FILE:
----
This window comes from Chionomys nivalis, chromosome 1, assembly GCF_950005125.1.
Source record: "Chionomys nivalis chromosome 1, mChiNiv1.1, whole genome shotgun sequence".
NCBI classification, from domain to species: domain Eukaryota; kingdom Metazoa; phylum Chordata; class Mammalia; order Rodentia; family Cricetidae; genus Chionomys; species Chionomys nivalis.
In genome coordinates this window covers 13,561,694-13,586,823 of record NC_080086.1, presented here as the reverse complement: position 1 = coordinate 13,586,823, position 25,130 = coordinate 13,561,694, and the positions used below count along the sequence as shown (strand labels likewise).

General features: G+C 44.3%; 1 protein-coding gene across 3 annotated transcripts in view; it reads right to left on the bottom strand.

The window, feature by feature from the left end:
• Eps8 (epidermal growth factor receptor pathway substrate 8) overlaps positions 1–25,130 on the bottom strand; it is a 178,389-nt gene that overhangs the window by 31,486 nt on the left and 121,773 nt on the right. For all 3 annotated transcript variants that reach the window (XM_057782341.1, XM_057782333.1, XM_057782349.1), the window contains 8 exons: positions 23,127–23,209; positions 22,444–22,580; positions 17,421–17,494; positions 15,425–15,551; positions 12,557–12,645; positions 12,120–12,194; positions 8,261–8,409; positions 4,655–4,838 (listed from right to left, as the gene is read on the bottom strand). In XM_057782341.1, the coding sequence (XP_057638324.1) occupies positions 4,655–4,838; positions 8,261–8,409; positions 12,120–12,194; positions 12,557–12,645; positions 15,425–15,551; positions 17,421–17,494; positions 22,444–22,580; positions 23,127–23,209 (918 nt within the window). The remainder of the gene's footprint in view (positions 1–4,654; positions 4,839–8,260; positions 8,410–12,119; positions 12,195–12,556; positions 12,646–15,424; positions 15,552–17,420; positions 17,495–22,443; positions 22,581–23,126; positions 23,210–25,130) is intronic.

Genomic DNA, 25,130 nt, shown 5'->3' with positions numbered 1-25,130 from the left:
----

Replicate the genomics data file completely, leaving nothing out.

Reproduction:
This window comes from Chionomys nivalis, chromosome 1, assembly GCF_950005125.1.
Source record: "Chionomys nivalis chromosome 1, mChiNiv1.1, whole genome shotgun sequence".
NCBI classification, from domain to species: domain Eukaryota; kingdom Metazoa; phylum Chordata; class Mammalia; order Rodentia; family Cricetidae; genus Chionomys; species Chionomys nivalis.
In genome coordinates this window covers 13,561,694-13,586,823 of record NC_080086.1, presented here as the reverse complement: position 1 = coordinate 13,586,823, position 25,130 = coordinate 13,561,694, and the positions used below count along the sequence as shown (strand labels likewise).

General features: G+C 44.3%; 1 protein-coding gene across 3 annotated transcripts in view; it reads right to left on the bottom strand.

The window, feature by feature from the left end:
• Eps8 (epidermal growth factor receptor pathway substrate 8) overlaps positions 1–25,130 on the bottom strand; it is a 178,389-nt gene that overhangs the window by 31,486 nt on the left and 121,773 nt on the right. For all 3 annotated transcript variants that reach the window (XM_057782341.1, XM_057782333.1, XM_057782349.1), the window contains 8 exons: positions 23,127–23,209; positions 22,444–22,580; positions 17,421–17,494; positions 15,425–15,551; positions 12,557–12,645; positions 12,120–12,194; positions 8,261–8,409; positions 4,655–4,838 (listed from right to left, as the gene is read on the bottom strand). In XM_057782341.1, the coding sequence (XP_057638324.1) occupies positions 4,655–4,838; positions 8,261–8,409; positions 12,120–12,194; positions 12,557–12,645; positions 15,425–15,551; positions 17,421–17,494; positions 22,444–22,580; positions 23,127–23,209 (918 nt within the window). The remainder of the gene's footprint in view (positions 1–4,654; positions 4,839–8,260; positions 8,410–12,119; positions 12,195–12,556; positions 12,646–15,424; positions 15,552–17,420; positions 17,495–22,443; positions 22,581–23,126; positions 23,210–25,130) is intronic.

Genomic DNA, 25,130 nt, shown 5'->3' with positions numbered 1-25,130 from the left: